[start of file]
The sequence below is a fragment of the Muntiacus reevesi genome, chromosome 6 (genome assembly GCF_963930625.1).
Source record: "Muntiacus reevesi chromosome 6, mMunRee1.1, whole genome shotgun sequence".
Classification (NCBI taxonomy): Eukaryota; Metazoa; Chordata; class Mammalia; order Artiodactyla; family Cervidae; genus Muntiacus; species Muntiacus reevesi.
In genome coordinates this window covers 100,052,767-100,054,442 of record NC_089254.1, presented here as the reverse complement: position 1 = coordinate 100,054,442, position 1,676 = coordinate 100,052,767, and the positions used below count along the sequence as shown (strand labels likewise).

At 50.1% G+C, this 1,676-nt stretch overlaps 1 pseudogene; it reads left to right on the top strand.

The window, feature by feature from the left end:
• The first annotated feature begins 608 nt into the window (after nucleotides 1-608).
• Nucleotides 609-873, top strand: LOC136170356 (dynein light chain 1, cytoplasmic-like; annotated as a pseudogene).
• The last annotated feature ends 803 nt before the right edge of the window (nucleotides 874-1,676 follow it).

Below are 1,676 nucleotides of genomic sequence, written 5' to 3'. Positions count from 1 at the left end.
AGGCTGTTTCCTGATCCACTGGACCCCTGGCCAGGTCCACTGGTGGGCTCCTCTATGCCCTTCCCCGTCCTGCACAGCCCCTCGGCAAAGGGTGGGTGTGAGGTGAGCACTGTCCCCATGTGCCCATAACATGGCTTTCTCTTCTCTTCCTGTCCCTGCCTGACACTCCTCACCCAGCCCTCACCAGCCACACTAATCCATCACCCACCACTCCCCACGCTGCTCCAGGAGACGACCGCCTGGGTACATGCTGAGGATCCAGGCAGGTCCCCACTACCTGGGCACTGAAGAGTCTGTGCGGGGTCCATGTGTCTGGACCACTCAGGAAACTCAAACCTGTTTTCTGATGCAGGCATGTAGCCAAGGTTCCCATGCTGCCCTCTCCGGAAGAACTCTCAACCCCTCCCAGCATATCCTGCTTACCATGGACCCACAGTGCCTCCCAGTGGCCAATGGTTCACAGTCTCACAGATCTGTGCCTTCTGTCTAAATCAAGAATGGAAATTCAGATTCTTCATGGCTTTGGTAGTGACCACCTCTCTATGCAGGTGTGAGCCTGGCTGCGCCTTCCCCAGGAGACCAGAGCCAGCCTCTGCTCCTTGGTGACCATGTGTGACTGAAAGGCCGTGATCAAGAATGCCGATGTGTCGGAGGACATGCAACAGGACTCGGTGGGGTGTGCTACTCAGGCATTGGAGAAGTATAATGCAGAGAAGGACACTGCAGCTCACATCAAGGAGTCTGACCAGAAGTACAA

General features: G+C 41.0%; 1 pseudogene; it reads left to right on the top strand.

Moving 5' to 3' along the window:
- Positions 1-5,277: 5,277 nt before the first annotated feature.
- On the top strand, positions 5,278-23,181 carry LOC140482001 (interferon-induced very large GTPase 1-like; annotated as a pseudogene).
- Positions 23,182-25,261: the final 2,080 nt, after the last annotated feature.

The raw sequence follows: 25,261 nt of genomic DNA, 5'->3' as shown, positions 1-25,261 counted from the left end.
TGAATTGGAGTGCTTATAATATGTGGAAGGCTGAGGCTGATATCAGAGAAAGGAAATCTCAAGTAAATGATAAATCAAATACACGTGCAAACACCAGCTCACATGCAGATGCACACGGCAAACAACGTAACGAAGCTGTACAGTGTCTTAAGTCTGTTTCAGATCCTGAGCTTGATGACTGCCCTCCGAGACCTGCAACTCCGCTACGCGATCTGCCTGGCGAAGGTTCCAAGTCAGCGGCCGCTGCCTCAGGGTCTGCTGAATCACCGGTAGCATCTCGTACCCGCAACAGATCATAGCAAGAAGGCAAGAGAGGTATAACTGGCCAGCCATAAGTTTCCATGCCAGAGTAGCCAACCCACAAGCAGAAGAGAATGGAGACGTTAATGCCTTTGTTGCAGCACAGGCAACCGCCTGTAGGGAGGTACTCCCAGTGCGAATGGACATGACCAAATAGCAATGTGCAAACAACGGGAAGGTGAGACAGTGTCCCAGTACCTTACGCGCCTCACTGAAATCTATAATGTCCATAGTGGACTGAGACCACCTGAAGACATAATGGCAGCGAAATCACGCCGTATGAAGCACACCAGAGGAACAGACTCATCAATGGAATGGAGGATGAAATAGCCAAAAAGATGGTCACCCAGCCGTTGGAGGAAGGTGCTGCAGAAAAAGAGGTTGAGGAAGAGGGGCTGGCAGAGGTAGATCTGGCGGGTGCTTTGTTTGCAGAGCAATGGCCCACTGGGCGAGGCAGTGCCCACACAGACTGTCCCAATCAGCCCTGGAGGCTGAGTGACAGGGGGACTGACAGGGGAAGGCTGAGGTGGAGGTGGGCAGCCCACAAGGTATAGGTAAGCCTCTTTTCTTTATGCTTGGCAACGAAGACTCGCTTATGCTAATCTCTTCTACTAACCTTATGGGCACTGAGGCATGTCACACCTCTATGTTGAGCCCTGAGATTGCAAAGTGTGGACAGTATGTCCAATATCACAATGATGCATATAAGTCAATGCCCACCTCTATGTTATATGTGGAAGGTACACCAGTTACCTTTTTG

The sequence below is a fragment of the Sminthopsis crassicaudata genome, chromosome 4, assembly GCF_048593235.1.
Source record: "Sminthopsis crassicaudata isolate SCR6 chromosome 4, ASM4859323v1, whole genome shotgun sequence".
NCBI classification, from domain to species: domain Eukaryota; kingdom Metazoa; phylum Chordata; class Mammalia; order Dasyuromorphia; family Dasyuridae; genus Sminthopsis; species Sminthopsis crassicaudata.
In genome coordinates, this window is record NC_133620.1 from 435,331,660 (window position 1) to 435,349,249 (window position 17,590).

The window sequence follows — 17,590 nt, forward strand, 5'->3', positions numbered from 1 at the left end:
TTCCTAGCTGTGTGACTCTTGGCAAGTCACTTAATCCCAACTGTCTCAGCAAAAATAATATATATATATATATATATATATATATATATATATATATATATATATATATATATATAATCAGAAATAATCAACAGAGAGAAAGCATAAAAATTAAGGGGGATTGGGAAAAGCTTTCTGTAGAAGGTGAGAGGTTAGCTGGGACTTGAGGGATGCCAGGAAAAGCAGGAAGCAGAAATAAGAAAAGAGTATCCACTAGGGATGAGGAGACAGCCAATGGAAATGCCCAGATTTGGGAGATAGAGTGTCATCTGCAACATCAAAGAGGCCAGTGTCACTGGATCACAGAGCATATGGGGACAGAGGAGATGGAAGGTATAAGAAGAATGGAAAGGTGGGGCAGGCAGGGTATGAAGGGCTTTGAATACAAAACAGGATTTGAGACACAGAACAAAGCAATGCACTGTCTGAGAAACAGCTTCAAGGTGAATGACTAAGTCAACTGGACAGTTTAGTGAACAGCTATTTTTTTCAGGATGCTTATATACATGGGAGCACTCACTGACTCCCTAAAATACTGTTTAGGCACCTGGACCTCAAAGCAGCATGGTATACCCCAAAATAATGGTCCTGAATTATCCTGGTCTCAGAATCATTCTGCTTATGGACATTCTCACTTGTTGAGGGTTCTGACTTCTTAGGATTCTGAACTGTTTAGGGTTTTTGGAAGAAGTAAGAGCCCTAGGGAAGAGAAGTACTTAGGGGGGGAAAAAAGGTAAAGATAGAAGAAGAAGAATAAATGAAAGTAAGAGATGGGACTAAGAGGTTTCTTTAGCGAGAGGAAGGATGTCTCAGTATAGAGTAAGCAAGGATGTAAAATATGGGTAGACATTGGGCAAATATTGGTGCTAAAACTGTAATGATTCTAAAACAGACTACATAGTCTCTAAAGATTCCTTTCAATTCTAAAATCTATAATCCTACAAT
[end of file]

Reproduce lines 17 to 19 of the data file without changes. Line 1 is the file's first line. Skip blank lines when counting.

The raw sequence follows: 25,261 nt of genomic DNA, 5'->3' as shown, positions 1-25,261 counted from the left end.
TGAATTGGAGTGCTTATAATATGTGGAAGGCTGAGGCTGATATCAGAGAAAGGAAATCTCAAGTAAATGATAAATCAAATACACGTGCAAACACCAGCTCACATGCAGATGCACACGGCAAACAACGTAACGAAGCTGTACAGTGTCTTAAGTCTGTTTCAGATCCTGAGCTTGATGACTGCCCTCCGAGACCTGCAACTCCGCTACGCGATCTGCCTGGCGAAGGTTCCAAGTCAGCGGCCGCTGCCTCAGGGTCTGCTGAATCACCGGTAGCATCTCGTACCCGCAACAGATCATAGCAAGAAGGCAAGAGAGGTATAACTGGCCAGCCATAAGTTTCCATGCCAGAGTAGCCAACCCACAAGCAGAAGAGAATGGAGACGTTAATGCCTTTGTTGCAGCACAGGCAACCGCCTGTAGGGAGGTACTCCCAGTGCGAATGGACATGACCAAATAGCAATGTGCAAACAACGGGAAGGTGAGACAGTGTCCCAGTACCTTACGCGCCTCACTGAAATCTATAATGTCCATAGTGGACTGAGACCACCTGAAGACATAATGGCAGCGAAATCACGCCGTATGAAGCACACCAGAGGAACAGACTCATCAATGGAATGGAGGATGAAATAGCCAAAAAGATGGTCACCCAGCCGTTGGAGGAAGGTGCTGCAGAAAAAGAGGTTGAGGAAGAGGGGCTGGCAGAGGTAGATCTGGCGGGTGCTTTGTTTGCAGAGCAATGGCCCACTGGGCGAGGCAGTGCCCACACAGACTGTCCCAATCAGCCCTGGAGGCTGAGTGACAGGGGGACTGACAGGGGAAGGCTGAGGTGGAGGTGGGCAGCCCACAAGGTATAGGTAAGCCTCTTTTCTTTATGCTTGGCAACGAAGACTCGCTTATGCTAATCTCTTCTACTAACCTTATGGGCACTGAGGCATGTCACACCTCTATGTTGAGCCCTGAGATTGCAAAGTGTGGACAGTATGTCCAATATCACAATGATGCATATAAGTCAATGCCCACCTCTATGTTATATGTGGAAGGTACACCAGTTACCTTTTTG

The sequence below is a fragment of the Sminthopsis crassicaudata genome, chromosome 4, assembly GCF_048593235.1.